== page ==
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OSHA Roundup for Nov. 9, 2015

November 9, 2015


OSHA fines will nearly double and be allowed to increase with inflation, thanks to a provision included in a congressional budget deal signed last week.

A new study suggests citations and penalties can help reduce workplace injuries, prompting OSHA to tout its enforcement program.

California health care employers will have to adopt a workplace violence prevention program, according to a new regulation proposed by the state’s occupational safety and health standards board.

A recently launched Regional Emphasis Program will focus on poultry industry employers in four southern states.

OSHA’s webpage on hazard communication has been updated to include a new design providing easier access to guidance documents and frequently asked questions.

Notable proposed fines

$393,500 to an Ohio steel plant for fall protection, lockout/tagout and electrical violations stemming from an injury in which a crane’s safety latch failed and 1,000 pounds of equipment fell on a worker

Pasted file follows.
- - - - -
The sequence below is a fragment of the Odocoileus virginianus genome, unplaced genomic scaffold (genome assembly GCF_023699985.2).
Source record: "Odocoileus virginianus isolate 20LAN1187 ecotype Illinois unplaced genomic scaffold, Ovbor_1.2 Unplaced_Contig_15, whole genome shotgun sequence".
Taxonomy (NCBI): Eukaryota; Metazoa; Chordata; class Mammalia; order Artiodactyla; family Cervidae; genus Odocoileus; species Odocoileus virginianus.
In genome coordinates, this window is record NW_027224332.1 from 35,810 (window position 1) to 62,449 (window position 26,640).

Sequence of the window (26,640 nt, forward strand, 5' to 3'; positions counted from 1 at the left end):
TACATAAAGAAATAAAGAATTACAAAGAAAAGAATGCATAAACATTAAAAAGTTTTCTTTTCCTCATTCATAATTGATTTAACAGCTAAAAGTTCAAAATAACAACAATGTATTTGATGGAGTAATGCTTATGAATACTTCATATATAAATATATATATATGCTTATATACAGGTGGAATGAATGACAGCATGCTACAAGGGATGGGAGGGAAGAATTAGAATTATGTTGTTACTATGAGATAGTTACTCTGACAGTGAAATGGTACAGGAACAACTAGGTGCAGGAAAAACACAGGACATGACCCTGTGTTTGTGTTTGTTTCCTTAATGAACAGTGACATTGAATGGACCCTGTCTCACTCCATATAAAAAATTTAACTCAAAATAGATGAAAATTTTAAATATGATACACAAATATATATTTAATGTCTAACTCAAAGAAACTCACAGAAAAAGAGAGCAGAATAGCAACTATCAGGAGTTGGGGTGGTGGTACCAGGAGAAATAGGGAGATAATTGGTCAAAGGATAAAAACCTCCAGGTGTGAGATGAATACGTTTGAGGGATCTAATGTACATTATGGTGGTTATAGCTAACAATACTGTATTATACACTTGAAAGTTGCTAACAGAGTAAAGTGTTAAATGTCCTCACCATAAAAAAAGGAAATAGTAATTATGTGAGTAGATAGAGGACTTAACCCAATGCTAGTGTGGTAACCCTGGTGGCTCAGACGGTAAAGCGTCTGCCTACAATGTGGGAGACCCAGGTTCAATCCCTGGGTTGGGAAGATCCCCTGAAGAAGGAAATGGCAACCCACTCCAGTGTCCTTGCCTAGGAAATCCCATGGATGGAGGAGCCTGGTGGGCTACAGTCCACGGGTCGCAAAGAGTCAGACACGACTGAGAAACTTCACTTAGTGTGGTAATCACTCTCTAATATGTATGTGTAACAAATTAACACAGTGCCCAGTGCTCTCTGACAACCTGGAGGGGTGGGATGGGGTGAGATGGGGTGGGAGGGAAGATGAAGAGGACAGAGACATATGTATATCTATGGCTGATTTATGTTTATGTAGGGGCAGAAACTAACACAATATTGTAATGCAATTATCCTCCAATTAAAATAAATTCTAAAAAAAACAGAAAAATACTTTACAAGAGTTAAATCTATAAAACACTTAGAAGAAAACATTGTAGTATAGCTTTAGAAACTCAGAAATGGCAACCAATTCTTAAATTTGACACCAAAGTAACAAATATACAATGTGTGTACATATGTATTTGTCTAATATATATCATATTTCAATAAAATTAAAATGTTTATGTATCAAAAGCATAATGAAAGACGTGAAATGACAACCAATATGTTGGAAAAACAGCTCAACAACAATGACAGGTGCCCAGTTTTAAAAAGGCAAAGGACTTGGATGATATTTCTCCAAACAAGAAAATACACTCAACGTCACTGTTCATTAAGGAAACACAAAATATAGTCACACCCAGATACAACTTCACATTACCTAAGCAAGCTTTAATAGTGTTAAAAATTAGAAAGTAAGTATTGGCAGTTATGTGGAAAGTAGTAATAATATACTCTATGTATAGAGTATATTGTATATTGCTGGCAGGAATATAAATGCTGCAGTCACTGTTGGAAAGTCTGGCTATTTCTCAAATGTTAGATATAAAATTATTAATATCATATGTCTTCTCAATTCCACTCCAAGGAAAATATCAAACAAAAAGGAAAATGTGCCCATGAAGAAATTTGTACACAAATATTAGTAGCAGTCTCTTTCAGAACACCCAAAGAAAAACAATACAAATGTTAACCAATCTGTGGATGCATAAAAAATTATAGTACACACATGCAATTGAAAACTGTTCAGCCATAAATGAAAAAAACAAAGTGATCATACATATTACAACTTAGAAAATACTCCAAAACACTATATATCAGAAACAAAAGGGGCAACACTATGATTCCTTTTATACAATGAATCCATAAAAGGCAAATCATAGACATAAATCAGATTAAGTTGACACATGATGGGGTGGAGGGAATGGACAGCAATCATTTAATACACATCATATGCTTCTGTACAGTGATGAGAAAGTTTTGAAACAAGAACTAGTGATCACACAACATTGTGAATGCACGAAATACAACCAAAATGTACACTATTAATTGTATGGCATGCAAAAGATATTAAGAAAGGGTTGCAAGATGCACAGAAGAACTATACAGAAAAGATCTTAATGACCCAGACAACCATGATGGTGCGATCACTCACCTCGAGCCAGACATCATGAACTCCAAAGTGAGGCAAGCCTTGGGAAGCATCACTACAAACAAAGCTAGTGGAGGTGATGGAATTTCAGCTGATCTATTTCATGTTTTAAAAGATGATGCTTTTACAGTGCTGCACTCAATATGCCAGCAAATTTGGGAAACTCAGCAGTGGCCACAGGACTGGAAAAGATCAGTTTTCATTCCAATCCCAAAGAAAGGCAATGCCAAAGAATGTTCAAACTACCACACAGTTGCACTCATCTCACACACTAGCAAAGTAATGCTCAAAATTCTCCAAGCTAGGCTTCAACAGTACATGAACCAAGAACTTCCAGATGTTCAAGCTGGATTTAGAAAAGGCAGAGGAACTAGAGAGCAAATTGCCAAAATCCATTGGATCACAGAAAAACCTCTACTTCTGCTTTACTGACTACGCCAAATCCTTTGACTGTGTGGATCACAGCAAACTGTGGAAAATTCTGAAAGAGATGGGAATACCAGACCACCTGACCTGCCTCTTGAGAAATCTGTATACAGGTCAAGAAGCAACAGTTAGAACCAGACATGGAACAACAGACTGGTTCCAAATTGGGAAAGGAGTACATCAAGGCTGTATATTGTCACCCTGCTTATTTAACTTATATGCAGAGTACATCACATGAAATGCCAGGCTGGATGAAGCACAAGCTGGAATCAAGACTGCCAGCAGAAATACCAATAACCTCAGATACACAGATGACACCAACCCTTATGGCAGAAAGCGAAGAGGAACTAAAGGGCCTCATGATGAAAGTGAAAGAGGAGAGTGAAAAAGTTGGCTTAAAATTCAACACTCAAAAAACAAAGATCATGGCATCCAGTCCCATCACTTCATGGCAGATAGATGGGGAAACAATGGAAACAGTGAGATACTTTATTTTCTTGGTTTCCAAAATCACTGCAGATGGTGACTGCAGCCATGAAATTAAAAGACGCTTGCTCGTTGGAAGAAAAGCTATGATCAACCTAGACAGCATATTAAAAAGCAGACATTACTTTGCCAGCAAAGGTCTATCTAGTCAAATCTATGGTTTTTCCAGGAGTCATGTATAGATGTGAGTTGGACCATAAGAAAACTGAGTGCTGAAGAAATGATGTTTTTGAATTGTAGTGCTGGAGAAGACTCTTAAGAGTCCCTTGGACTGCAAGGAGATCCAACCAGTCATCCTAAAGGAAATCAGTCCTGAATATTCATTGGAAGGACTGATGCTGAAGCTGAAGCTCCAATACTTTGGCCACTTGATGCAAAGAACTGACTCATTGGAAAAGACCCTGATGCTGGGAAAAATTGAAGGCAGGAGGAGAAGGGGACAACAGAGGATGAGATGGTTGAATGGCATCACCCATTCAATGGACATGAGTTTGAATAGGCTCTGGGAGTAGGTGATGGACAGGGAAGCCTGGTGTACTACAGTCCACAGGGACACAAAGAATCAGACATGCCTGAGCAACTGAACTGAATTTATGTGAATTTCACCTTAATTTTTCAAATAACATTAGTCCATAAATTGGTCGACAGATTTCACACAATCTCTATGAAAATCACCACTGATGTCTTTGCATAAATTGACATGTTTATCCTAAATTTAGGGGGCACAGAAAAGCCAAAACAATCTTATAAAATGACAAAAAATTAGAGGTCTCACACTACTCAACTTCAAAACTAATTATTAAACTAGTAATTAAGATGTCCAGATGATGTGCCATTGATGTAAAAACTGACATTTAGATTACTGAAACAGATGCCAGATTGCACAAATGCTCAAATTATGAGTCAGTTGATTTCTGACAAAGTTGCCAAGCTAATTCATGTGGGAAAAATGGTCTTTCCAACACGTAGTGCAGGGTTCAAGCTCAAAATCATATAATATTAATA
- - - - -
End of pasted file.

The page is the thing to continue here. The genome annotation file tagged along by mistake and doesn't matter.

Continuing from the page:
$105,000 to a roofing contractor in North Dakota for fall protection violations found during an inspection prompted by a forklift platform tip-over that seriously injured a worker

$103,600 to a Wisconsin food product manufacturer for lockout/tagout, confined space, electrical and chemical violations

Happening this week

Nov. 9-10 – Whistleblower Protection Advisory Committee meetings

Nov. 13 – Deadline to submit requests to speak at Dec. 1-2 Advisory Committee on Construction Safety and Health meetings 

Review Counter

Below is a count of how many days recent OSHA proposals have been under review, as of Nov. 9:

# of Days OSHA Proposal
130 Walking/Working Surfaces and Personal Fall Protection Systems (final rule)
35 Improve Tracking of Workplace Injuries and Illnesses (final rule)

The Office of Information and Regulatory Affairs – part of the White House’s Office of Management and Budget – reviews proposed regulations. The process is required for most rules before they can move forward, and typically takes 90 days.

The opinions expressed in "On Safety" do not necessarily reflect those of the National Safety Council or affiliated local Chapters.

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